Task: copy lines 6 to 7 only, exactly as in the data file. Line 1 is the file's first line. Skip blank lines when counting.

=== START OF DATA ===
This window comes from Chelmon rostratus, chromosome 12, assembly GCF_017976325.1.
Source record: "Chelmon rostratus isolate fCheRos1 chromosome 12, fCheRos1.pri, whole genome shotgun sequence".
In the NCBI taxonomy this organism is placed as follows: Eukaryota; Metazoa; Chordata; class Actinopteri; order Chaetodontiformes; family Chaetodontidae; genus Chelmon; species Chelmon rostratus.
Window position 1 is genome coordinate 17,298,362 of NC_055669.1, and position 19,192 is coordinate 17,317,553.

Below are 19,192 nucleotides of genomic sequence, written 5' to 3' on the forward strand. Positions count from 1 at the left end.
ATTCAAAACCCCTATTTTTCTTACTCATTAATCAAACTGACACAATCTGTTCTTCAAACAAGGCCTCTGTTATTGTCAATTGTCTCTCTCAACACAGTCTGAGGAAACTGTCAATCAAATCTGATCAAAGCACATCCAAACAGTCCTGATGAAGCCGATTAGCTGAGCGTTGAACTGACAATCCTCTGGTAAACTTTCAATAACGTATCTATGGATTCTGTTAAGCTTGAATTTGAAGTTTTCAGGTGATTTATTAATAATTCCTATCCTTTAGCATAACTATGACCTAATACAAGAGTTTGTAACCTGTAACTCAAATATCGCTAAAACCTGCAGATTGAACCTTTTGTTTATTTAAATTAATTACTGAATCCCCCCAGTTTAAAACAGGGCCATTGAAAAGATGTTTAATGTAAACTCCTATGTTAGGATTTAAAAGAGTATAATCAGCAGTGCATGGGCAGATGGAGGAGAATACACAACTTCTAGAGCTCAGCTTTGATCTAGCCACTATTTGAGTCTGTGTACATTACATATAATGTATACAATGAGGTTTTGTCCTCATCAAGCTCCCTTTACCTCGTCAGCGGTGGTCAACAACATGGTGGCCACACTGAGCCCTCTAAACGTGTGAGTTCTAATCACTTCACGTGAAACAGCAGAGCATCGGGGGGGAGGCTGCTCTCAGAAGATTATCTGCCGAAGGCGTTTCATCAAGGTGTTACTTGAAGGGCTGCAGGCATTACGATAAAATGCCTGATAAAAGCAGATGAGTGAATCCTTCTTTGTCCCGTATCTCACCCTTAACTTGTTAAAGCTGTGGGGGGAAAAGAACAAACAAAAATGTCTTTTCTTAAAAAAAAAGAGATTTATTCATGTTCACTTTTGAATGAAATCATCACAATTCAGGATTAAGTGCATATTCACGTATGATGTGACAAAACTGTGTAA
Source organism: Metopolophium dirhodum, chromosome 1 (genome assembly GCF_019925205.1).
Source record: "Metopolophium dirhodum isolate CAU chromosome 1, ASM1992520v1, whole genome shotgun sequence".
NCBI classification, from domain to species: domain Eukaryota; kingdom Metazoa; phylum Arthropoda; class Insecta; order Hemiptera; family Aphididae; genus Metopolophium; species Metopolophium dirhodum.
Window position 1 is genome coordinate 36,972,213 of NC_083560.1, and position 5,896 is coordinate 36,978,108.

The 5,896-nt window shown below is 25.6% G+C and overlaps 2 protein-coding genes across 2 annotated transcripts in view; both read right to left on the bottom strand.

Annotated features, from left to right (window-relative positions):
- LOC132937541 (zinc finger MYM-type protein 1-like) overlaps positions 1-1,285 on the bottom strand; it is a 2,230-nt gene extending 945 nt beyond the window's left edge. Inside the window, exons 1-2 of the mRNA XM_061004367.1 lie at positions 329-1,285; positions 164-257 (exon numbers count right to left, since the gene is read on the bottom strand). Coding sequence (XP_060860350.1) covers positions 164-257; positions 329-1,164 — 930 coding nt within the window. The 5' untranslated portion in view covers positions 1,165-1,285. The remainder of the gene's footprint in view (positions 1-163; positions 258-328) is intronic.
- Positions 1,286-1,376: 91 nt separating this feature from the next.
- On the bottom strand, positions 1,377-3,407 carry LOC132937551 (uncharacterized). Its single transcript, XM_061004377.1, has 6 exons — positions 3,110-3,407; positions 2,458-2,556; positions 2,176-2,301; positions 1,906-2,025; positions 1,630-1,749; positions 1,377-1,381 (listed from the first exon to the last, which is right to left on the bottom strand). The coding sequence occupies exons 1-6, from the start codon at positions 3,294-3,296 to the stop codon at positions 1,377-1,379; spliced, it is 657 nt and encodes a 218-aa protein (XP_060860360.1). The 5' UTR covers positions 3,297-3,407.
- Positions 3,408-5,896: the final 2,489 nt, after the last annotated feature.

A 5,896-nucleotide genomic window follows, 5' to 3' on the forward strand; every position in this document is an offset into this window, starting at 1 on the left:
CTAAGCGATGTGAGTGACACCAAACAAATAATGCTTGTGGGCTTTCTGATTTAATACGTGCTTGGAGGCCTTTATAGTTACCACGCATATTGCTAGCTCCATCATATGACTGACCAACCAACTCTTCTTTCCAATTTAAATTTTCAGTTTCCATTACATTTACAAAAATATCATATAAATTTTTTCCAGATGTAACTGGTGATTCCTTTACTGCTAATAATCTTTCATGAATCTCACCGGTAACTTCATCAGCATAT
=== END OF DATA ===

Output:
ATTCAAAACCCCTATTTTTCTTACTCATTAATCAAACTGACACAATCTGTTCTTCAAACAAGGCCTCTGTTATTGTCAATTGTCTCTCTCAACACAGTCTGAGGAAACTGTCAATCAAATCTGATCAAAGCACATCCAAACAGTCCTGATGAAGCCGATTAGCTGAGCGTTGAACTGACAATCCTCTGGTAAACTTTCAATAACGTATCTATGGATTCTGTTAAGCTTGAATTTGAAGTTTTCAGGTGATTTATTAATAATTCCTATCCTTTAGCATAACTATGACCTAATACAAGAGTTTGTAACCTGTAACTCAAATATCGCTAAAACCTGCAGATTGAACCTTTTGTTTATTTAAATTAATTACTGAATCCCCCCAGTTTAAAACAGGGCCATTGAAAAGATGTTTAATGTAAACTCCTATGTTAGGATTTAAAAGAGTATAATCAGCAGTGCATGGGCAGATGGAGGAGAATACACAACTTCTAGAGCTCAGCTTTGATCTAGCCACTATTTGAGTCTGTGTACATTACATATAATGTATACAATGAGGTTTTGTCCTCATCAAGCTCCCTTTACCTCGTCAGCGGTGGTCAACAACATGGTGGCCACACTGAGCCCTCTAAACGTGTGAGTTCTAATCACTTCACGTGAAACAGCAGAGCATCGGGGGGGAGGCTGCTCTCAGAAGATTATCTGCCGAAGGCGTTTCATCAAGGTGTTACTTGAAGGGCTGCAGGCATTACGATAAAATGCCTGATAAAAGCAGATGAGTGAATCCTTCTTTGTCCCGTATCTCACCCTTAACTTGTTAAAGCTGTGGGGGGAAAAGAACAAACAAAAATGTCTTTTCTTAAAAAAAAAGAGATTTATTCATGTTCACTTTTGAATGAAATCATCACAATTCAGGATTAAGTGCATATTCACGTATGATGTGACAAAACTGTGTAA
Source organism: Metopolophium dirhodum, chromosome 1 (genome assembly GCF_019925205.1).